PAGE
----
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Cornelius fire levy passing in early election returns

Early election returns at 8 p.m. Tuesday evening indicated the Cornelius fire levy would cruise to an easy victory with more than two-thirds of the vote.

“Joyous and grateful” was how Cornelius Fire Chief Michael Kinkade described his feelings at seeing the overwhelming support.

Kinkade said community members who had gone door to door to encourage people to support the levy had collected statistics that indicated 65 percent of likely voters would vote yes. But he also knew that was an unscientific poll. So it wasn’t until the first numbers appeared and he saw the 69 percent support that he stopped worrying.

"Oh God, yes," Kinkade said Tuesday evening, when asked if he was relieved. He emphasized how grateful he was that the community supports the Fire Department.

Earlier that day, City Manager Rob Drake had joked in an email that the News-Times might not want to quote him if the levy failed: “And the City Manager said ##@@@%&*%$ and furthermore he commented )+(()&%&$$!!@#!!!!”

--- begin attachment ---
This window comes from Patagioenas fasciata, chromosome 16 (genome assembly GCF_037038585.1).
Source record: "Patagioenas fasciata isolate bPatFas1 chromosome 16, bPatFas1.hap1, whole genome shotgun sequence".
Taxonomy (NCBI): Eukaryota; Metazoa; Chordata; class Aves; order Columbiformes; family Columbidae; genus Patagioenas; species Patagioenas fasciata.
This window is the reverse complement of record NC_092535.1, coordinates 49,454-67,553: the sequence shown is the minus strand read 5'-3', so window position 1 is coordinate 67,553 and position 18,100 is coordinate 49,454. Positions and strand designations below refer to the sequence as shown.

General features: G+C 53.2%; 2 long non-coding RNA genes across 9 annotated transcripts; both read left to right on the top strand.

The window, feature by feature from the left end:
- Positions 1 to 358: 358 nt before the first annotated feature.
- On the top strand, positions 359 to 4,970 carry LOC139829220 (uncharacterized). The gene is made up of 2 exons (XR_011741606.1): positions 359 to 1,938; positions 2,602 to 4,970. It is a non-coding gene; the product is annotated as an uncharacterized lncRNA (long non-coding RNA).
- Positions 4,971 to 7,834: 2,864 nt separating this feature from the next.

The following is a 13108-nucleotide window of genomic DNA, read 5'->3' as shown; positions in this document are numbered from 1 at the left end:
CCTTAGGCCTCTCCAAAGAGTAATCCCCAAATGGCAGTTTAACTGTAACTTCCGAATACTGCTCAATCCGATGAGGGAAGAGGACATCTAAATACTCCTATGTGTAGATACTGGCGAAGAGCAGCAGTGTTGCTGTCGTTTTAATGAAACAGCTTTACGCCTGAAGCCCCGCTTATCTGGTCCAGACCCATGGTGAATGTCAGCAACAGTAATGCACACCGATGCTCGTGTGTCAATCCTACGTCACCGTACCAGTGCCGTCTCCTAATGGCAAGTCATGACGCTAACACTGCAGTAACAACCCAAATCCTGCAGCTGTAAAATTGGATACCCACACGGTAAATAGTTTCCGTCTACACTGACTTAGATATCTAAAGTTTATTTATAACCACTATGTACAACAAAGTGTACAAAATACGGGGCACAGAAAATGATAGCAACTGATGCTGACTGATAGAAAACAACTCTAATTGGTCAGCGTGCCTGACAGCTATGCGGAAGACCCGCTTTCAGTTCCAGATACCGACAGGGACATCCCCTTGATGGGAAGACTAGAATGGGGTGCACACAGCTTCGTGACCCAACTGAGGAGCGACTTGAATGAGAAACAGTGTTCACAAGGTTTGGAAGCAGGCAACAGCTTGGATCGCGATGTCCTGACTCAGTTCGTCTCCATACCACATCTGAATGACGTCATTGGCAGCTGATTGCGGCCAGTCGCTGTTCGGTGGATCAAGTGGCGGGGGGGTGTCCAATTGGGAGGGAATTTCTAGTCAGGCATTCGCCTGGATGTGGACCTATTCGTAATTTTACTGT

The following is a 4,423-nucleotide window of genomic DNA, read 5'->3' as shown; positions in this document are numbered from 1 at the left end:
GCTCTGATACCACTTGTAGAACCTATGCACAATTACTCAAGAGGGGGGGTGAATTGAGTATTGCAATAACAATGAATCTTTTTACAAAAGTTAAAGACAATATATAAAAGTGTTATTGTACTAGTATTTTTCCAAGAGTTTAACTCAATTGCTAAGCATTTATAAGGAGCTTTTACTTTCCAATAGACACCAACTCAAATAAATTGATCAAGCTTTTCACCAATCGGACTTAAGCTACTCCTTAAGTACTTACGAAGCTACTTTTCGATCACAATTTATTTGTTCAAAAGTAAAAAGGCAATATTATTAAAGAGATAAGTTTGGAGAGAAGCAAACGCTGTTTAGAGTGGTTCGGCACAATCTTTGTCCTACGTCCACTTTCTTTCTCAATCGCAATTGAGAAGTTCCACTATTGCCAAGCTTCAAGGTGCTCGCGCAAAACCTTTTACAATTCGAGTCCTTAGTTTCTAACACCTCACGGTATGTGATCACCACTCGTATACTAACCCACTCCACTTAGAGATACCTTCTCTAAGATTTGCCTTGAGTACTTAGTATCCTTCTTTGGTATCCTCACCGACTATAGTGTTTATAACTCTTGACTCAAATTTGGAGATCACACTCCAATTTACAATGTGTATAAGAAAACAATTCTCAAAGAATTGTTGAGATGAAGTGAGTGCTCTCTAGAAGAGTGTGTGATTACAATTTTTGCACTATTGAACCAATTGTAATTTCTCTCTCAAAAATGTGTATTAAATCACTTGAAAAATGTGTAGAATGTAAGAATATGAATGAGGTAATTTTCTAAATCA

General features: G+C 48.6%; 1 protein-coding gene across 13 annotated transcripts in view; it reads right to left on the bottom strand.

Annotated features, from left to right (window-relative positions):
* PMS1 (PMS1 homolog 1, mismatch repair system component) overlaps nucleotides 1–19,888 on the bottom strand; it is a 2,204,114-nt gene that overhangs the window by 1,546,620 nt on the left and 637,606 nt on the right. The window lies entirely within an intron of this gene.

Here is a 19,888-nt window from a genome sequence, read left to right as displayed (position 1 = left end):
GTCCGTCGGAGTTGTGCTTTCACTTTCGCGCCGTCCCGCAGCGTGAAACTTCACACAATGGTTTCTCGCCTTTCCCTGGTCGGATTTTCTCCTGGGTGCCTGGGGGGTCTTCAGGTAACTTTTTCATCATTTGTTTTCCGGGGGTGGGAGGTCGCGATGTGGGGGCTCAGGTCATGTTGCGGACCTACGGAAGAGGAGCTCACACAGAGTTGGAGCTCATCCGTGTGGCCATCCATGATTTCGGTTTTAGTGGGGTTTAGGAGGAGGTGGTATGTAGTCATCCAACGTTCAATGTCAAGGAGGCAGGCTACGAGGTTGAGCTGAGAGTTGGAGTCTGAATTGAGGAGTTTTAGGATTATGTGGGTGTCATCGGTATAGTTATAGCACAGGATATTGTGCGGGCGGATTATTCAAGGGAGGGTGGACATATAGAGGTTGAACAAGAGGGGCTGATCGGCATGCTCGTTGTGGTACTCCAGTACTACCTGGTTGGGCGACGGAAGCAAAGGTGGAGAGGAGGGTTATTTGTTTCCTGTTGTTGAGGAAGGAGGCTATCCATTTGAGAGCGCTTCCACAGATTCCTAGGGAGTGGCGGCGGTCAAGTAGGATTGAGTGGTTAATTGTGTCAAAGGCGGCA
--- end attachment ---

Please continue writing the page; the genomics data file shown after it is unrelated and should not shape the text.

By 8:15 p.m., however, Drake was feeling pretty good. “Oh wow. It’s fantastic. And the people of Cornelius really understood how critical this is.”

The five-year operating levy will help fund nine firefighter interns who are currently the backbone of the Cornelius Fire Department staff. For each 24-hour shift, one of three career firefighters supervises two to three interns, providing enough people to staff a fire engine if an emergency arises.

"Without the interns, we literally couldn't respond to calls," Kinkade said recently, when describing the levy's importance.

The levy will add 48.7 cents per $1,000 of assessed value to property tax bills for the next five years, or approximately $97 per year for a home valued at $200,000.

Unlike an increase in the city's General Services Fee (which would likely have been approved by the city council if the levy failed), the levy is progressive, meaning people with less money and lower-value homes would have a correspondingly smaller tax increase.

In addition as part of the property tax, the levy will be deductible at income-tax time.

The levy even got grudging support from former mayor Neal Knight, who thought city officials could have found a different, better way to handle the fire department's budget needs.

Nonetheless, "I will vote yes to higher taxes this time because as a business owner, it's cheaper than the added fees to my water bill," he said.

The levy will go into effect in July, when the current grant program supporting the interns expires.

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